Our visit to the distillery was a fascinating one, though it would surely have been somewhat tainted if the product itself was of substandard quality. Fortunately, there was nothing to worry about in that respect. After a few tasters and some more cocktails back at the bar, we left carrying four bottles of spirit that we would enjoy at home. There were three rather exciting bourbons and one intriguingly bizarre moonshine…
Grapefruit & Jalapeno Moonshine
Smell: Lots of lime. Lemon and cereal. Grapefruit and watermelon. Pineapple. Jalapeño & pickled gherkins.
Taste: Lots of grain notes. Creamy. Then a wave of acidity with lime and grapefruit before the jalapeño spice comes through.
Thoughts: Kings County bottle their various spirits in 200ml or 375ml sizes. It helps them keep costs down, and more importantly allows indecisive consumers like me to buy a few expressions without breaking the bank. I confess that I don’t love this as a dram in its own right, but that isn’t really the point. As a long drink or more likely as a cocktail ingredient it has bags of potential. I haven’t found my favourite recipe just yet, but intend to have some fun looking for it. The distillery recommended trying a margarita, and I can see how that would work well.
Cabernet Sauvignon Wine Finished Wheated Bourbon
Smell: Vanilla, cinnamon & caramel. Toffee, corn and lovely cereal notes. The wine influence brings lots of fruit with raspberry and plum. Some charred oak.
Taste: Berries. Juicy raisins. Grape juice. Then more traditional bourbon notes… Caramel & corn and some warming wood spice.
Thoughts: $45 for 375ml of such a flavoursome dram doesn’t seem too much to ask. I must admit, I didn’t expect to find wine cask finishes in my first bourbon distillery but that’s the creativity that’s being demonstrated here. I appreciate the use of local vineyards too – the Macari vineyards are based on Long Island. The wine influence adds a little berry top note to an otherwise solid bourbon and elevates it to another level. A great wee drop.
Barrel Strength Straight Bourbon
Smell: Rich caramel notes with toffee and vanilla pods. Scottish oatcakes and dusty pencil shavings. Deep oaky wood notes.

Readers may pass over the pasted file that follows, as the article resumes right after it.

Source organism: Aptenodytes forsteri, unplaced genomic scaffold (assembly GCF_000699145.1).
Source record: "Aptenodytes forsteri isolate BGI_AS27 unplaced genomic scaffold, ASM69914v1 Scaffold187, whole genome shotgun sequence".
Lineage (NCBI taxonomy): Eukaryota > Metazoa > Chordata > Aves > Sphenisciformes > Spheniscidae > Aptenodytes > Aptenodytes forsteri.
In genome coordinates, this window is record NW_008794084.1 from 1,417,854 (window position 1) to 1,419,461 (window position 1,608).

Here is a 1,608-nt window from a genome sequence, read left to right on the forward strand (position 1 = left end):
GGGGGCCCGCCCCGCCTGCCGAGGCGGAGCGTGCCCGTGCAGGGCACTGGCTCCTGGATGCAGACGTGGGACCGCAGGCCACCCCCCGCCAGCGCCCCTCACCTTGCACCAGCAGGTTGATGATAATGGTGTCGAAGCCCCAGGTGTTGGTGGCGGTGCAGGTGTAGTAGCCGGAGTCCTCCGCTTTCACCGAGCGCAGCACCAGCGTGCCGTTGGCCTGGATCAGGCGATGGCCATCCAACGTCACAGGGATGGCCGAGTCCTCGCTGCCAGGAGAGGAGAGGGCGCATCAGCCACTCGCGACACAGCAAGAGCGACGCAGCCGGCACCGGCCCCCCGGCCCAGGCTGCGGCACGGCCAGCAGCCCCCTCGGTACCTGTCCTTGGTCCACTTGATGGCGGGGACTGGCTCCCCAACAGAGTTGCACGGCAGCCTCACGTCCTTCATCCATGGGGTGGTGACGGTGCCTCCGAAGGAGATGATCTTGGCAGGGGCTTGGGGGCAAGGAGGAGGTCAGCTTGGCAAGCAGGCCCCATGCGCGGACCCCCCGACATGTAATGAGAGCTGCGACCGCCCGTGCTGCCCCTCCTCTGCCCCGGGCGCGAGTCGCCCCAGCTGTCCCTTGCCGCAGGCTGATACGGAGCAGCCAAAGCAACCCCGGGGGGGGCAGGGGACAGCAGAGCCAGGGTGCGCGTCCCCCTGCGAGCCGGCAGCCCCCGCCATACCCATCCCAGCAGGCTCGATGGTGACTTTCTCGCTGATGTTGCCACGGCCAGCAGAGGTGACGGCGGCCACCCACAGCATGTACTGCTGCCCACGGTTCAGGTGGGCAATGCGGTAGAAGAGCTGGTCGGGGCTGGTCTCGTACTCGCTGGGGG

Taste: Coffee with cinnamon. Caramel. Strong tea. High cocoa dark chocolate. Lots of wood and pepper.
Thoughts: Quite simply, this is a magnificent dram. I fully admit that I am a little inexperienced where bourbon is concerned but for my palate, this is really rather wonderful and at $30 for 200ml, it was more than affordable. It’s a huge dram with exceptional depth of flavour. Wonderfully woody and reassuringly strong without ever flooding the senses with heat. As a Scotch drinker, I can sometimes find bourbon a little bit samey but when it’s executed this well, who cares? It’s like a great, big comfort blanket of a whiskey.
Smell: Vanilla more prominent here. Corn. Salted caramel. Fresh apple and pear. Hard boiled sweets and lemon sherbet before the subtle yet unmistakable scent of peat smoke blows in.
Taste: Caramel, vanilla and biscuit. Toffee apples and sea salt. Some berry notes and of course, a splash of peppery smoke.
Thoughts: Another delicious creation here. It takes the spirit of New York and infuses it with the smoke of Scotland. The wood impacts less here than in other expressions but that is a blessing, as it allows the subtle influence of the peated barley to make its presence felt. For a Scotsman making a rare foray into the world of bourbon, that hint of smoke is a tow rope, pulling Scotland across the vast wilderness of the Atlantic towards the east coast of the United States. Like a reassuring hug from back home.
So that was my first taste of a bourbon distillery. Not only is the spirit wonderful but the tour itself is a great experience and the distillery seems somehow steeped in history and mythology despite being less than a decade in existence. The next time you are in the wonderful city of New York I heartily recommend that you get yourself over to Brooklyn and make for the Navy Yard. There’s some amazing things happening there.